3. You spend your internet time in truly fascinating ways — I learn so many things about the writing craft, and its resources, from you. I had no idea there was such a place on Yahoo Groups! Although I am not a member of the EFA, I am a member of the NWU. I will poke around and check the discussion groups there. It appears they are judging/censoring inconsistently — interesting the the N word, in light of our society’s position today, is not “red flagged.”

    On another note, I was saddened to see on Yahoo news the amount of racial violence and protest since the election. Living in my bubble, I thought (hoped, maybe) America had moved beyond this.

  4. One of my guilty secrets is that I really love the show “Family Guy,” which featured, at one point, a very funny (IMO) song about the hypocrisies (is that right? It doesn’t look right) of the FCC and Fox. Your post made me think of it. http://www.youtube.com/watch?v=4DTbmaosN-s

    (Warning: potentially offensive satire)

  5. Lisa Anne: Run-ons? I hadn’t even noticed. I do really try to turn of the editor brain when I’m reading blogs and comments, so don’t every worry! I watched MPT every week with my mom when I was young…I’ll have to check it out again online.

    Susie: Seems like there is a Yahoo! Group for everything. If NWU doesn’t have one, you start it! In the context of the author’s disagreement with the NYT, I guess he wasn’t quoting the “N word”, so it never came up in the discussion. But that one would bother me much more than the one in question! I suppose it’s an example of a group reclaiming a hateful word for their own use, like “queer” for gays. I still think the “N word” isn’t acceptable in our society the way queer is, though.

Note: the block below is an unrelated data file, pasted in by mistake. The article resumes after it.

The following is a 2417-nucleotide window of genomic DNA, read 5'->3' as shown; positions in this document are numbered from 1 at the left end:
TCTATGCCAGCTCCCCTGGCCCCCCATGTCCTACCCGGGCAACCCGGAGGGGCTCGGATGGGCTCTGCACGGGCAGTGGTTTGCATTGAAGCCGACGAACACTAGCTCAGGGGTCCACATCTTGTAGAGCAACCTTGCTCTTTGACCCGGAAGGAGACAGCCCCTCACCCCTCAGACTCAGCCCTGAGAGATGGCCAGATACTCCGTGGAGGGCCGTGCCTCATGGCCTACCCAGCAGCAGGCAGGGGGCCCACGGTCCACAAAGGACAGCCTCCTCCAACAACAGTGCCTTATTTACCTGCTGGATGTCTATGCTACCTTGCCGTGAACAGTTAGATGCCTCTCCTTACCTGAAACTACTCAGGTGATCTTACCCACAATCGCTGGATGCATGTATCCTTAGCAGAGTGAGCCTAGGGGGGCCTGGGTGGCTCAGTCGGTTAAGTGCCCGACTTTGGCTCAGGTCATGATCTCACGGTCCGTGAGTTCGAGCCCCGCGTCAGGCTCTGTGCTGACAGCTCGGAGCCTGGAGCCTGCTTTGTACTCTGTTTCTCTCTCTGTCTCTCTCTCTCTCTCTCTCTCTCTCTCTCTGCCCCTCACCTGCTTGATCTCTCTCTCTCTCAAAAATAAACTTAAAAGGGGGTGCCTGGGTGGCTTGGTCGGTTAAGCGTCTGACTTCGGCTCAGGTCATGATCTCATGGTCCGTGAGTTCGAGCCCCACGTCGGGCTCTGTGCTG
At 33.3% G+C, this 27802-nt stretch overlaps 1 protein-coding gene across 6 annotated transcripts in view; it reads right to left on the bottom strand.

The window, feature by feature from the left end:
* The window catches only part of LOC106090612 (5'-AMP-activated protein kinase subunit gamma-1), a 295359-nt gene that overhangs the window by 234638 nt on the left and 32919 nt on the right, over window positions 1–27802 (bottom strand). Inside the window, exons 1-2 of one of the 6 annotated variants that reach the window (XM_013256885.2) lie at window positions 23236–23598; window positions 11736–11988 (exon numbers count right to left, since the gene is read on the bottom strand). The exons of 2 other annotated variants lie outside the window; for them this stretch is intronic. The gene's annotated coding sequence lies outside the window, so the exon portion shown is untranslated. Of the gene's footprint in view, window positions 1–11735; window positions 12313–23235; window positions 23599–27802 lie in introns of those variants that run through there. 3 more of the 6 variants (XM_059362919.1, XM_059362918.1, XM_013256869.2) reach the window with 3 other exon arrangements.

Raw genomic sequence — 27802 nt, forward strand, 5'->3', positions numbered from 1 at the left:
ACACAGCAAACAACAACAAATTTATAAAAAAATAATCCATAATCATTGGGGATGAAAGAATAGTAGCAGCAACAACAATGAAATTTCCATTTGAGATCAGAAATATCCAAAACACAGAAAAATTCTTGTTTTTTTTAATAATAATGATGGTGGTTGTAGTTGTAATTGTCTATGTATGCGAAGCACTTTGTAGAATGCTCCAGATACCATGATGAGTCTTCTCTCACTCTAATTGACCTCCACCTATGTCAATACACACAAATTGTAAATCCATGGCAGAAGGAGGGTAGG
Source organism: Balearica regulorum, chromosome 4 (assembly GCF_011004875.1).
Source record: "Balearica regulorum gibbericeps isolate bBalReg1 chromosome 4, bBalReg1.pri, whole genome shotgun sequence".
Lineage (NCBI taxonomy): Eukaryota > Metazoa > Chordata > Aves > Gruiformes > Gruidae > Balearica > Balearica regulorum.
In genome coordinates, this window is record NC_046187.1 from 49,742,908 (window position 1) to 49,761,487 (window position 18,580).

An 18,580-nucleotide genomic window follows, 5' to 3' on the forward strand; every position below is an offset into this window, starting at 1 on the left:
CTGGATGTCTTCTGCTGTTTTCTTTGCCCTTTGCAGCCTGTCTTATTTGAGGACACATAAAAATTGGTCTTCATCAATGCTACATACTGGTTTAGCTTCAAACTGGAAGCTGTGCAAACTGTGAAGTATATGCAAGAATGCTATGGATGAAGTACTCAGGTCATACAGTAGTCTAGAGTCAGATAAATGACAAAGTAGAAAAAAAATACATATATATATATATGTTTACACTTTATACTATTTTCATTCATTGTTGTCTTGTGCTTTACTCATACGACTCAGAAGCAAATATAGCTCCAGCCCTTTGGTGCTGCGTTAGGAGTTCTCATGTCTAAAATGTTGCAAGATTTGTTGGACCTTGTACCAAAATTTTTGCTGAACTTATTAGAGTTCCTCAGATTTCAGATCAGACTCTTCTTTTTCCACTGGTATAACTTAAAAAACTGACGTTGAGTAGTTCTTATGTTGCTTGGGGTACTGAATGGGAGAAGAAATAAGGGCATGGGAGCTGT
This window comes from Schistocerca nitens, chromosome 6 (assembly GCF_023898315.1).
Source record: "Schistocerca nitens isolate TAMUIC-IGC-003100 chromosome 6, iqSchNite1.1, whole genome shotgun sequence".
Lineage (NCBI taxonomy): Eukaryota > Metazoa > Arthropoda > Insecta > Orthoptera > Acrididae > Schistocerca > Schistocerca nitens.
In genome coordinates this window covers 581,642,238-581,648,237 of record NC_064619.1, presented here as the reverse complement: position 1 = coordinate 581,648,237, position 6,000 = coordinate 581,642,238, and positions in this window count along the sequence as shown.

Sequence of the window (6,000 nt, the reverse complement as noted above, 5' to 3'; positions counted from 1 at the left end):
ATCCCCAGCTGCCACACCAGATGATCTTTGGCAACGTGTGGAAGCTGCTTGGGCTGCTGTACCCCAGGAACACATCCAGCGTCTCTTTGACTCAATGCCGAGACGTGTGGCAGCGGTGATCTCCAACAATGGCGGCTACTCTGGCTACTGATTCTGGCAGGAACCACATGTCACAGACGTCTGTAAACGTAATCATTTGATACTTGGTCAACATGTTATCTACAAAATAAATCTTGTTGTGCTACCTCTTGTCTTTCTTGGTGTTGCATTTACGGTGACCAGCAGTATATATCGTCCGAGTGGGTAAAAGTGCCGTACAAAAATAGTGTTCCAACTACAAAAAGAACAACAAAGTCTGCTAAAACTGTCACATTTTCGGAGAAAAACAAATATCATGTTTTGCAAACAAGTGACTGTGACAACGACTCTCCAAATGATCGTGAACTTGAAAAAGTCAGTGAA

David: I haven’t watched it in years, but I remember liking The Family Guy a lot. Did they really air that song on TV? That’s amazing! On a side note, another reason to love working at home: no such thing as Not Safe For Work!

  6. Heni — Yes, they really did air that song … I’m consistently amazed at what they get away with.

  7. Nana

    The major problem with a constant barrage of indelicate (wow! what a euphamism) language is that people become desensitized or do I mean desanitized :), just as with violence, pornography, or any form of societal no-nos. We need to be cautious when the no-nos become the norm because it robs us of our human dignity. Please forgive the typos, I’m tired.

  8. Nana: You have a point there, that “everybody’s doing it” is not a good reason to do the same. I think that linguists will point to the relatively slow changes in language over time, one of which is the relaxing of strictures against public obscenities. But you have pointed to one of the reasons we don’t watch TV: why litter your brain with that stuff and become desensitized?

    On a side note, SillyBilly asked me the other day why some words had little lines in between them (he was seeing hyphens). I explained that some words start out separate — let’s take “baseball” as a hypothetical example. From Northanger Abbey by Jane Austen (1848): “It was not very wonderful that Catherine . . . should prefer cricket, base ball . . . to books.” Eventually people start using those words together more and more, and so they start hyphenating them. From Harper’s Magazine, Dec. 1883: “An oval ball . . . a little larger than a base-ball.” Then people use them for so long that they decide they should be permanently attached, and so we now have “baseball”.